Posted: May 9, 2013 11:14 AM by Dave Hovde and Greg Murphy
Updated: May 9, 2013 11:25 AM
Despite a tenth to two-tenths of rain earlier this week the new drought assessment from the U.S. Drought monitor released today is bleak for the Central Coast.
There was a worsening in the classification of the local drought. Almost all of both counties went from D1/moderate drought to D2/severe drought from that hot spell last week. That mean the drought is not only a short term problem but also long term.
The following is a breakdown from weather blogger and fellow drought watcher Greg Murphy:
The NW corner of SLO County was the last bit of local D0/abnormally dry. It is now D1 making the entirety of both counties under drought conditions. The border is just west of Cayucos.
The SE corner of Santa Barbara County was the only local part that was unchanged, still D1. The border is roughly the Goleta-Santa Barbara border.
The last time the entirety of both counties was under drought conditions was fairly recent, November 27, 2012.
I'd call today's report having the worst local conditions since the Oct. 13, 2009 report. SLO County was the same as now. Santa Barbara County was fully D2.
California's large D0 area went D1 today. The only area left without drought conditions is along the Colorado River. California jumped from 64.30% to 98.16% having drought conditions.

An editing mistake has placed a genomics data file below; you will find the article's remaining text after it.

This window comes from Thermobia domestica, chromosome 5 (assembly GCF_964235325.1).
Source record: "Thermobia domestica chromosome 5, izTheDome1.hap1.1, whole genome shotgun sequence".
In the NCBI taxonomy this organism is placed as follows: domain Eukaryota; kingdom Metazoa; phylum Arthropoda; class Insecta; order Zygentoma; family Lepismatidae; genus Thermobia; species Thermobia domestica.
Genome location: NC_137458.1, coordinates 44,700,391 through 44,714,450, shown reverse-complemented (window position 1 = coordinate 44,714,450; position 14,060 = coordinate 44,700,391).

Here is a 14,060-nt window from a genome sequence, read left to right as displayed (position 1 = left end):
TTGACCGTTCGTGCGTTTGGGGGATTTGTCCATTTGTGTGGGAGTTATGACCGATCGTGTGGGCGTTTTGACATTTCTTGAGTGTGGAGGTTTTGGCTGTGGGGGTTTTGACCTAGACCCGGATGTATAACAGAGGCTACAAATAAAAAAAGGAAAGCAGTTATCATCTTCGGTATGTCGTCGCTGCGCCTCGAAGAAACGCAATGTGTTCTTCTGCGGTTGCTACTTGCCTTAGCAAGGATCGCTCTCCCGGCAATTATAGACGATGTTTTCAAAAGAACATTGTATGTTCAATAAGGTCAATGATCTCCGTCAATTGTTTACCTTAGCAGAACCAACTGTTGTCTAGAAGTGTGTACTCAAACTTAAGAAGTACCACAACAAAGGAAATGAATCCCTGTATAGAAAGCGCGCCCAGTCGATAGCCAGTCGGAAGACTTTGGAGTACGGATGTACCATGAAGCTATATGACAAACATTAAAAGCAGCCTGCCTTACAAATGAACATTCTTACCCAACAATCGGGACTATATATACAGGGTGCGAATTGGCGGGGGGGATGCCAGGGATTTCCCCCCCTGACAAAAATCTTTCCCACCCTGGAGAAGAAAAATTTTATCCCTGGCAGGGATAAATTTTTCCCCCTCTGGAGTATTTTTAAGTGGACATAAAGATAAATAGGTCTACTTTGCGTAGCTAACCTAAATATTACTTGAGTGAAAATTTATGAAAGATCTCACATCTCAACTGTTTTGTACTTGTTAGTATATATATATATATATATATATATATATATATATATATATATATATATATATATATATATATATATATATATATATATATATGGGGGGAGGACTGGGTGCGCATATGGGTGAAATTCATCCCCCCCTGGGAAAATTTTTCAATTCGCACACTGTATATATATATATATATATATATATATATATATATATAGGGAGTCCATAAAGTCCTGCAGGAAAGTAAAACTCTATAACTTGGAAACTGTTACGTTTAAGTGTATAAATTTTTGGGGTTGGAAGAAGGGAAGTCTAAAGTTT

The last time California had this much D2-or-worse was April 10, 2012.
The last time California had this much D1-or-worse was Sept. 2, 2008.
Central Coast soil moisture is the driest-to-normal in the 48 states.
Outlook maps http://www.cpc.ncep.noaa.gov
State of the climate didn't update, probably the middle of next week. There are always these maps, updated at noon. http://www.calclim.dri.edu/anommaps.html
From the Drought Monitor summary: "Except for widely-scattered light showers late in the period, much of the West saw no precipitation while experiencing above normal temperatures. The late period change of weather, however, was beneficial to wildfire fighters as higher humidity, lower winds, and scattered showers aided the fight to contain the large Spring blaze in the southern California coastal mountains.
After a good start to the 2012-13 wet season (November and December were very wet), the January through April period was the complete opposite. In fact, the January-April precipitation percentiles were the driest on record in parts of western Oregon, most of northern and central California, northwestern Nevada, and parts of southwestern Montana, according to the WRCC.
With the early good start to the West wet season largely forgotten with four consecutive months of very dry weather and declining basin average precipitation and snow water content values, Northern California was degraded by one category, from D0 to D1, while central California was increased from D1 to D2. Losses in rangeland grasses and pastures have been reported in California, with herds being moved to irrigated pastures.
Areas in southern California that received light showers late in the period were left at D1 for now. In the Sierra Nevada basins, water year average precipitation ranged from 72 to 81 percent of normal, while the May 6 SWE was at 0 to 45 percent."
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